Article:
Heart arrhythmia is when there is a problem with the heart’s electrical impulses that coordinate heartbeats, resulting in a rapid heartbeat or a slow one. Feeling like a heart fluttering, oftentimes arrhythmia is not indicative of anything serious. In other cases, a heart arrhythmia is a sign of a problem that requires medical treatment. To tell whether your heart arrhythmia is a cause for concern, you need to see your doctor for necessary diagnostic tests.
Heart arrhythmias can be caused by a heart attack, scarring of heart tissue from a previous heart attack, changes in the heart’s structure, blocked arteries to the heart, high blood pressure, diabetes, hyperthyroidism and hypothyroidism, smoking, excessive coffee or alcohol consumption, drug abuse, stress, certain prescription medications, certain dietary supplements, electric shock, and air pollution.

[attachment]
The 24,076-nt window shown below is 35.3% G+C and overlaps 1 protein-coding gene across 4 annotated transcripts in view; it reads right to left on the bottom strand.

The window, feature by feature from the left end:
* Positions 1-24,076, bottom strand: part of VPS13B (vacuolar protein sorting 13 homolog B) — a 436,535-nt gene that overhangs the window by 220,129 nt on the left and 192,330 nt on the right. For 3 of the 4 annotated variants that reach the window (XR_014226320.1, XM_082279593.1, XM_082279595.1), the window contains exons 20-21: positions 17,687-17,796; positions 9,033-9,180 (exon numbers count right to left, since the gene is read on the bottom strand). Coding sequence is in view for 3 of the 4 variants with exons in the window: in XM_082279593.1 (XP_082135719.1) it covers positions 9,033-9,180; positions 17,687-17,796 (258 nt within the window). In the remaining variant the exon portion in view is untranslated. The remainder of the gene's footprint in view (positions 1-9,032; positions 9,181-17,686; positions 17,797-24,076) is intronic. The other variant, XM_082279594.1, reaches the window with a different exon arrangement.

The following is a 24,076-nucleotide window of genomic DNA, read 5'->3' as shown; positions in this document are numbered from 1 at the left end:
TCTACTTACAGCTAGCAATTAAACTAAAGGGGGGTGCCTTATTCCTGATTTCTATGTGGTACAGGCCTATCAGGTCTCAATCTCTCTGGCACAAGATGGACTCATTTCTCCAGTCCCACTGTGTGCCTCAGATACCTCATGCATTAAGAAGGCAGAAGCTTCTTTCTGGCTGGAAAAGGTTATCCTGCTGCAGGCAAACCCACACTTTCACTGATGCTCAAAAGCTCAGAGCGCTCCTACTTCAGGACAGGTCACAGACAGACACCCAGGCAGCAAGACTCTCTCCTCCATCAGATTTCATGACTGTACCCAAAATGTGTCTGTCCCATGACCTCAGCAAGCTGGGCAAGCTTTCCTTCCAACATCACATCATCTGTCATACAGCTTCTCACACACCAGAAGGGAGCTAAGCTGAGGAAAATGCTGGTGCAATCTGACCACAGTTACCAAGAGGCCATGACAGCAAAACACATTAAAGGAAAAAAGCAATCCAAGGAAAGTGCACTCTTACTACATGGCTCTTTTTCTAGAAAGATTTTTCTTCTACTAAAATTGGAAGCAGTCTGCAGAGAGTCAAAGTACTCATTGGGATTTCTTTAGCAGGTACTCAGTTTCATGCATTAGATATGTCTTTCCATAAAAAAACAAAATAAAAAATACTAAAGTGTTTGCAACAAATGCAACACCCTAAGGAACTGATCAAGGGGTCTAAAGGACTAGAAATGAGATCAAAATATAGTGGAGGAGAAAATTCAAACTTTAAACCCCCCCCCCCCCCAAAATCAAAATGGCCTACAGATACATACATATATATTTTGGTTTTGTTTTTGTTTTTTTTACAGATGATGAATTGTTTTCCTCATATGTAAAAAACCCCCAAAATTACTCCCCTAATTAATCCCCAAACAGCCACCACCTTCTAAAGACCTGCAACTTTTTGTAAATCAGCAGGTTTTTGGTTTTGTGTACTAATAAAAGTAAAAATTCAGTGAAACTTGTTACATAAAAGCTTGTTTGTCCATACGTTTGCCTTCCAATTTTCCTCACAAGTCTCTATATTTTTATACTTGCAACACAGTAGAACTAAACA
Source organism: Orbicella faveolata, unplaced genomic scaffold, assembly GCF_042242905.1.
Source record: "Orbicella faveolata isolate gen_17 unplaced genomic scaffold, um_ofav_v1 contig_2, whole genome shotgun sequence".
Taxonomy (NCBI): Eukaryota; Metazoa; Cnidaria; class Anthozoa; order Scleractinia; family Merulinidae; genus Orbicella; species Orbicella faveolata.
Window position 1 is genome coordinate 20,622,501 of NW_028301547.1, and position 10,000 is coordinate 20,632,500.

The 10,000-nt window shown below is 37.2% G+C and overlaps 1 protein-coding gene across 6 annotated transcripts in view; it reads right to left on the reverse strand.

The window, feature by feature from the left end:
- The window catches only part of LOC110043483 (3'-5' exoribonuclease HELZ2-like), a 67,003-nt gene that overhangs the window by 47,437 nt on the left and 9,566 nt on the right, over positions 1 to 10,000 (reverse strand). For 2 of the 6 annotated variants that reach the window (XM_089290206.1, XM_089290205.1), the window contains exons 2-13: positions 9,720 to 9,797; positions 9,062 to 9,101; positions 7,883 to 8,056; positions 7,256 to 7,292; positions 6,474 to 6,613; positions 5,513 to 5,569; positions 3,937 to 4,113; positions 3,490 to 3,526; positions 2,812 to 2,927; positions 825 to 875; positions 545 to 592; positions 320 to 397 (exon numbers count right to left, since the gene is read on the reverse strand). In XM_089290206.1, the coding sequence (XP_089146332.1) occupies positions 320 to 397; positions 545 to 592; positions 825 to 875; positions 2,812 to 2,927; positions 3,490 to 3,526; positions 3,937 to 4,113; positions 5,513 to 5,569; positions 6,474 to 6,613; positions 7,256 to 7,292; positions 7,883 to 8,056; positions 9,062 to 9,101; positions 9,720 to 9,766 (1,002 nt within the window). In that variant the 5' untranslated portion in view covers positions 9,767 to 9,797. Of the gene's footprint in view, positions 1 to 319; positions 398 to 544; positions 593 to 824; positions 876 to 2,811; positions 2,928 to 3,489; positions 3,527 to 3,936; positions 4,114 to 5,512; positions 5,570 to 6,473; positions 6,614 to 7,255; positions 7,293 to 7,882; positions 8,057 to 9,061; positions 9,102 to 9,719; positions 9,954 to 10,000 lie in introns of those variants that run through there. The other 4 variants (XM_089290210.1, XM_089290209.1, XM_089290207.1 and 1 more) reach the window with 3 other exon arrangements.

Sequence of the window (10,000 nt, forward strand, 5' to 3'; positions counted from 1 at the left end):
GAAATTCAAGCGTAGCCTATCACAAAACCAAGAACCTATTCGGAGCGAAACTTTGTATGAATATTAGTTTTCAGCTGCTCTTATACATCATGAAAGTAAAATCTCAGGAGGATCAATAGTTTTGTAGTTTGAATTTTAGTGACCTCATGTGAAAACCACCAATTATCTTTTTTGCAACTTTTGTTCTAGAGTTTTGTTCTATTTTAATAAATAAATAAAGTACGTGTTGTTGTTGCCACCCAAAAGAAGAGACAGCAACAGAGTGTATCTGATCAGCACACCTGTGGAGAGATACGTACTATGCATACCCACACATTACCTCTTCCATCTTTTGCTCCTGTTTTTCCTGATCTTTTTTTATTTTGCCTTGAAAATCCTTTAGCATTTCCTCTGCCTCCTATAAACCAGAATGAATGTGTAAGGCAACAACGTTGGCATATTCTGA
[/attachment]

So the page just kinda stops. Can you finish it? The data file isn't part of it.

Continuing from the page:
After reviewing your symptoms and evaluating your medical history, your doctor will also refer you for some testing in order to diagnose heart arrhythmia. These tests include electrocardiogram, holter monitor, event monitor, echocardiogram, and implantable loop recorder. These tests measure the function of the heart by monitoring the organ’s activity.
If these tests are inconclusive, you can also undergo a stress test, tilt table test, or an electrophysiological testing and mapping.
Oftentimes, a heart arrhythmia is not life threatening, so you can easily take the necessary steps to treat it at home. Here are some suggestions:
Other medical treatments include getting a pacemaker, taking prescribed medications, or undergoing a surgery such as coronary bypass surgery. One trick that may work is known as vagal maneuvers. Techniques that stimulate the vagus nerves (nerves that control your heart rate) include holding your breath, coughing, or dunking your face in ice water. These techniques don’t work for all types of arrhythmias, so if you don’t find them successful speak to your doctor about other treatments available for your specific case.
There are very easy ways to protect your heart and prevent heart arrhythmias, such as: